Closeup on a homeowner's hands applying weather stripping, a type of window seal, to the bottom of an open exterior window

The windows in your home make a huge difference in the quality of life that you and your family enjoy.

They allow natural light into your living areas, which is very important for many reasons, including health benefits such as lowering blood pressure, reducing stress and anxiety, and helping to avoid seasonal depression.

Quality, well-positioned windows can also reduce the need for artificial lighting in the home, saving you money and making for a more pleasant interior space.

However, windows are also a weak point in your home. They can be a source of energy loss, allowing heat to escape during the winter and letting heat into the house during the summer, causing your HVAC system to work harder and increasing running costs.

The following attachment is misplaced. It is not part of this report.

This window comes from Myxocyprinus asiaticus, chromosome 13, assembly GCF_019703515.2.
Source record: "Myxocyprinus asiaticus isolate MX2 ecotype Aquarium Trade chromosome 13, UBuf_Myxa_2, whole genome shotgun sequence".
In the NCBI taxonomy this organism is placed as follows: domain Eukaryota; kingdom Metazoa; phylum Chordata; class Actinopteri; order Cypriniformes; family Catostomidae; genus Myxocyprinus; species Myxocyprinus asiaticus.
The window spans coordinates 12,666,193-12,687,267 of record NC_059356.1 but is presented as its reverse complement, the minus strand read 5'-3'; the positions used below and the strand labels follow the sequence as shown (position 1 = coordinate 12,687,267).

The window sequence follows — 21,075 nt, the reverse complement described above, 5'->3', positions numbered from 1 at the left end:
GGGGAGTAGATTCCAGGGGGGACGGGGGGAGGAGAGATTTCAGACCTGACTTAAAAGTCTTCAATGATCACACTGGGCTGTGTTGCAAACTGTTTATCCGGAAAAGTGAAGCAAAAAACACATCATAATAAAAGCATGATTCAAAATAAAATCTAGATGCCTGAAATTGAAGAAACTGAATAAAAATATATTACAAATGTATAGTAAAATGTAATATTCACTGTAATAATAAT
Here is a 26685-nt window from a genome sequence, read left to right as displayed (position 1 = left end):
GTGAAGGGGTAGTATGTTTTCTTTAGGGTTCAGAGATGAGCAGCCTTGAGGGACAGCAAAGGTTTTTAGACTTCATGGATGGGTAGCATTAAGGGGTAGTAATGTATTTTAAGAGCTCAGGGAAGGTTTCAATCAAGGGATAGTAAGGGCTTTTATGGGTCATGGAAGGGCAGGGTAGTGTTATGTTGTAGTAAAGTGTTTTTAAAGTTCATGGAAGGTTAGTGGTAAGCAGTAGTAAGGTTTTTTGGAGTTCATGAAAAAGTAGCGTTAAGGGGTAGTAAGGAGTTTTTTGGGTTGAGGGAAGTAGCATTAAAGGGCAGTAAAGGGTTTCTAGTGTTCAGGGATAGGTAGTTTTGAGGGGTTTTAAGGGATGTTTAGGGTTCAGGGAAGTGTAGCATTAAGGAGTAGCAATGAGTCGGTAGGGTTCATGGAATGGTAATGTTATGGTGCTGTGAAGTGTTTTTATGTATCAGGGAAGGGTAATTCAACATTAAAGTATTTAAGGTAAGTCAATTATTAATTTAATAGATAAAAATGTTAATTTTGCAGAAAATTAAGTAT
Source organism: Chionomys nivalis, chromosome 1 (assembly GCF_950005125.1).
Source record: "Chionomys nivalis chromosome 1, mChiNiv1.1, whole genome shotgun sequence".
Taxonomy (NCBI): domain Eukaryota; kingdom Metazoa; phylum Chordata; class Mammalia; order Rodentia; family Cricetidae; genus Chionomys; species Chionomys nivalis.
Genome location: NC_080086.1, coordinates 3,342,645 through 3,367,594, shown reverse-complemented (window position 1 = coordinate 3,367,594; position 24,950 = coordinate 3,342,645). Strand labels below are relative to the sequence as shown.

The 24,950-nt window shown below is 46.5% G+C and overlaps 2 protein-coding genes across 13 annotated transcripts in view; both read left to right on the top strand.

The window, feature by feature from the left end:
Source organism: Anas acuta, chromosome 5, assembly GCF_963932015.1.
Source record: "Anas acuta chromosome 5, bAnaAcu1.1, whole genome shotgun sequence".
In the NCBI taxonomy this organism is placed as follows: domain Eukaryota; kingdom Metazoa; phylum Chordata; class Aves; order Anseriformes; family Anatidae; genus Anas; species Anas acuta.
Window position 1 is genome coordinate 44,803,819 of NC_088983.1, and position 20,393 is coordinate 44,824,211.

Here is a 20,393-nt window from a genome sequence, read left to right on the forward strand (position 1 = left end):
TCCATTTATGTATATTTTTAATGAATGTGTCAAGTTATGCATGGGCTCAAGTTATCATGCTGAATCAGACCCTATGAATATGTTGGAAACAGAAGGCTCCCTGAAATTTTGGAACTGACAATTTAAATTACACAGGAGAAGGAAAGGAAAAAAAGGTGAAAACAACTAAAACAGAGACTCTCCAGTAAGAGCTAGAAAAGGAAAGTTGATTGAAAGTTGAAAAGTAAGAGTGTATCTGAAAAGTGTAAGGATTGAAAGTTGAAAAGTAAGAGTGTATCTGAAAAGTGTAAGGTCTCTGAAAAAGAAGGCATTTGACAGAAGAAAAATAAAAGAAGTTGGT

These energy losses will likely worsen over time as windows age and wear out. A common issue that can arise as windows get older is that the window seals around the windows become less effective and allow drafts to enter the home.

The rest of this article will look at the different reasons your windows might allow moisture or drafts to enter your home. Once we’ve established the likely cause of the problem, we’ll look at some easy DIY fixes that can help you to solve the problem without needing to call in professionals.

How Does Window Sealing Improve Energy Efficiency?

Window seals help keep moisture outside and prevent drafts. As they age, their effectiveness reduces, causing air penetration and increasing your HVAC running costs. Replacing the seals around your windows can fix the problem, but sometimes the best solution is to replace the entire window.

There are lots of details that are critical to getting the installation and maintenance of windows right. For example, failure to install the flashing correctly can allow water to enter the building, causing moisture problems and allowing rot to form.